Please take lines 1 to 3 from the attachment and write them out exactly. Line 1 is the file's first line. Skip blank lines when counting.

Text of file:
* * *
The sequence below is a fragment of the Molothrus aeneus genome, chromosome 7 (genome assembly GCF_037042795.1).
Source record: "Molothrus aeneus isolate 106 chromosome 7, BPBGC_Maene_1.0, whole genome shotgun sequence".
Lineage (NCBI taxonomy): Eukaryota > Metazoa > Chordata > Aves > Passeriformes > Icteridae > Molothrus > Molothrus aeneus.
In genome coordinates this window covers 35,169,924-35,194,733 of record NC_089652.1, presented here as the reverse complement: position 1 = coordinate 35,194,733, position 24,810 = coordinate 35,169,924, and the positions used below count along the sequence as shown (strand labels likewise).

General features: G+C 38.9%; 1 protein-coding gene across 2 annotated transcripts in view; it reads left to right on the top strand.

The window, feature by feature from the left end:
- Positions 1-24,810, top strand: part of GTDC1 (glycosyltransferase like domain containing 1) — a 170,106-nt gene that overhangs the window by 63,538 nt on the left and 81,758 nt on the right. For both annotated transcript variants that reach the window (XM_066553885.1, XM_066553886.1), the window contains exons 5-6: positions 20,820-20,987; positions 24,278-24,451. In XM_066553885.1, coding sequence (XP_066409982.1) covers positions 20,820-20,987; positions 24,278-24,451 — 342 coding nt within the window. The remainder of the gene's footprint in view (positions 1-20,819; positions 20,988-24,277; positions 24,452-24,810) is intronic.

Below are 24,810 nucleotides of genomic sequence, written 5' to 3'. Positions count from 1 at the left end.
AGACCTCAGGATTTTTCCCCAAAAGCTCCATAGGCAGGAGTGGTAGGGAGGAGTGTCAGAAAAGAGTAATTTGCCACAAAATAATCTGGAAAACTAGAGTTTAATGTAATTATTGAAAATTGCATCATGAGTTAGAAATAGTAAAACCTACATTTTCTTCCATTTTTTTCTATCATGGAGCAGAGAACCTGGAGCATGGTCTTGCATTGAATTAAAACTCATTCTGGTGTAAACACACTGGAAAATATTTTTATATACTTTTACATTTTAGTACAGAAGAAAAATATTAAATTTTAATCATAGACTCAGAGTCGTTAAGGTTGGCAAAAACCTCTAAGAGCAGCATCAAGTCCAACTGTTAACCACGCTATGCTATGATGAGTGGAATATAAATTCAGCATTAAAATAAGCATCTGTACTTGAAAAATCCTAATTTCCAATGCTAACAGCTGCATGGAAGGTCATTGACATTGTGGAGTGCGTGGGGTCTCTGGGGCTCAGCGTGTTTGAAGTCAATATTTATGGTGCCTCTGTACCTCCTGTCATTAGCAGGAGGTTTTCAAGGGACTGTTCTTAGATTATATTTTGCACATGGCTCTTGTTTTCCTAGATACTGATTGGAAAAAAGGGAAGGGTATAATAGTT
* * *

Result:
The sequence below is a fragment of the Molothrus aeneus genome, chromosome 7 (genome assembly GCF_037042795.1).
Source record: "Molothrus aeneus isolate 106 chromosome 7, BPBGC_Maene_1.0, whole genome shotgun sequence".
Lineage (NCBI taxonomy): Eukaryota > Metazoa > Chordata > Aves > Passeriformes > Icteridae > Molothrus > Molothrus aeneus.